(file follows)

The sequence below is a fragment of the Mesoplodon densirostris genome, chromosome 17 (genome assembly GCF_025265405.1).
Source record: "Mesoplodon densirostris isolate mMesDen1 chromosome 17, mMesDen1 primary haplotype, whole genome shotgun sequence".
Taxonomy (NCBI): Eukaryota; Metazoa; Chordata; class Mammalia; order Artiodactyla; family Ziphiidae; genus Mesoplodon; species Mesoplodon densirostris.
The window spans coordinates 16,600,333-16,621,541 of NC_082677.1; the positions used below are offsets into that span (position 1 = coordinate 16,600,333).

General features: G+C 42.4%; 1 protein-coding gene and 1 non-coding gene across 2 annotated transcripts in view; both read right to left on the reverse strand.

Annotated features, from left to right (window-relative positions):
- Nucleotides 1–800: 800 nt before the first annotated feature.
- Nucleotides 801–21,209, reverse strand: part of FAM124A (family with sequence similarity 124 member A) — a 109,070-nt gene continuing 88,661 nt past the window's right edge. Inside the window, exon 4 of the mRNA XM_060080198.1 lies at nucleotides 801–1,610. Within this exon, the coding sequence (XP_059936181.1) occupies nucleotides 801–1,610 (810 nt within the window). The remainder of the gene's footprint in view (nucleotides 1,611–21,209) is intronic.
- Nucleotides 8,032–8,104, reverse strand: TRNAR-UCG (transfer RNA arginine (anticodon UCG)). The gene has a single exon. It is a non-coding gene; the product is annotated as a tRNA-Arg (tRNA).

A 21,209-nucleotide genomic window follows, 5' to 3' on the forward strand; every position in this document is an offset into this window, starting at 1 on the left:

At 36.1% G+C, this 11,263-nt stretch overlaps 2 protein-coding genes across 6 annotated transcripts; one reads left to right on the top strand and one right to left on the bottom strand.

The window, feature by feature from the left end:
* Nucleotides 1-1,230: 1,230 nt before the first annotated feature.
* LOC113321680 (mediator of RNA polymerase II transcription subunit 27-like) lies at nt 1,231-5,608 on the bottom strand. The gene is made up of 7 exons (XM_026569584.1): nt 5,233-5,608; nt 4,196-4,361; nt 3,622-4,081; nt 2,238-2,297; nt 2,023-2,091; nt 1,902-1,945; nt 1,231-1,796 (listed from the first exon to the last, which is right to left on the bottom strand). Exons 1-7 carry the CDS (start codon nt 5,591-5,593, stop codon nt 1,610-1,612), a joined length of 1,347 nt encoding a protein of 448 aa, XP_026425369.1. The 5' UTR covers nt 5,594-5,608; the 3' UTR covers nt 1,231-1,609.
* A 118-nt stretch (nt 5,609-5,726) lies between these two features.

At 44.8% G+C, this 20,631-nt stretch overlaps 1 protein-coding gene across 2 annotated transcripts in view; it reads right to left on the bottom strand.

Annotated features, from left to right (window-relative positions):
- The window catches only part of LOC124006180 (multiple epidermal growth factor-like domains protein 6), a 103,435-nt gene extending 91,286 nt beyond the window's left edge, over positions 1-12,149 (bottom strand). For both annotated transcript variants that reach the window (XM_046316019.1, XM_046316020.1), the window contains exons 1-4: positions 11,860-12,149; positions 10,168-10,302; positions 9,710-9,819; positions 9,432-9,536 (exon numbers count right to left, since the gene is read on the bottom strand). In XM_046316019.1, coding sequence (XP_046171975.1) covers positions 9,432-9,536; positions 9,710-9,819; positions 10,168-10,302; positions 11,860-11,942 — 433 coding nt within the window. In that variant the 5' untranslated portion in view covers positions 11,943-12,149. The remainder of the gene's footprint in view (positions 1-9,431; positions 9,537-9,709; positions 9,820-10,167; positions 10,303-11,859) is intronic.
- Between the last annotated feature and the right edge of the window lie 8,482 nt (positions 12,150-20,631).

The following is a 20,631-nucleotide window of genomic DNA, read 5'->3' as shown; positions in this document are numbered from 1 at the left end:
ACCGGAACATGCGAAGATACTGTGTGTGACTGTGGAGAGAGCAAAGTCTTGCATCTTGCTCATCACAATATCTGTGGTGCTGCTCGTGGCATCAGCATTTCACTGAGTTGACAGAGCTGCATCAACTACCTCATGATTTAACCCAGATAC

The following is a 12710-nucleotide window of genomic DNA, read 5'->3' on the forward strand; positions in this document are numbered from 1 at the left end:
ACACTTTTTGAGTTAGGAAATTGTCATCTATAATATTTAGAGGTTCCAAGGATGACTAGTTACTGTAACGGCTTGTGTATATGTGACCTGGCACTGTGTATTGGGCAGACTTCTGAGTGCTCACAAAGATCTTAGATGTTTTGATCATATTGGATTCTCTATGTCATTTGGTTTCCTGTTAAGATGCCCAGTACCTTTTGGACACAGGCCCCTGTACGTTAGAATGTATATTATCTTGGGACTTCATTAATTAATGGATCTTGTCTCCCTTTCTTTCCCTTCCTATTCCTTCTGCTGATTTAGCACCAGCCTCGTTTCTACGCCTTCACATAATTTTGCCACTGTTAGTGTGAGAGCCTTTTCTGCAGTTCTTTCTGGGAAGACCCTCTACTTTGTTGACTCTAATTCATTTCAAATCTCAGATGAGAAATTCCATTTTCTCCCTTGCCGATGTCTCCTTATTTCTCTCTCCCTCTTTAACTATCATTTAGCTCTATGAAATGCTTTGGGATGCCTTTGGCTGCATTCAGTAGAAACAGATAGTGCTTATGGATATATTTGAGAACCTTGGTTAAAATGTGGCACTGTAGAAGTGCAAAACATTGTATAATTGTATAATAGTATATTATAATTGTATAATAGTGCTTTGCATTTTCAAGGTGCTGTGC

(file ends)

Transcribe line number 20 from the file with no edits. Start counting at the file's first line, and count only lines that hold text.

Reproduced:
The following is a 20,631-nucleotide window of genomic DNA, read 5'->3' as shown; positions in this document are numbered from 1 at the left end: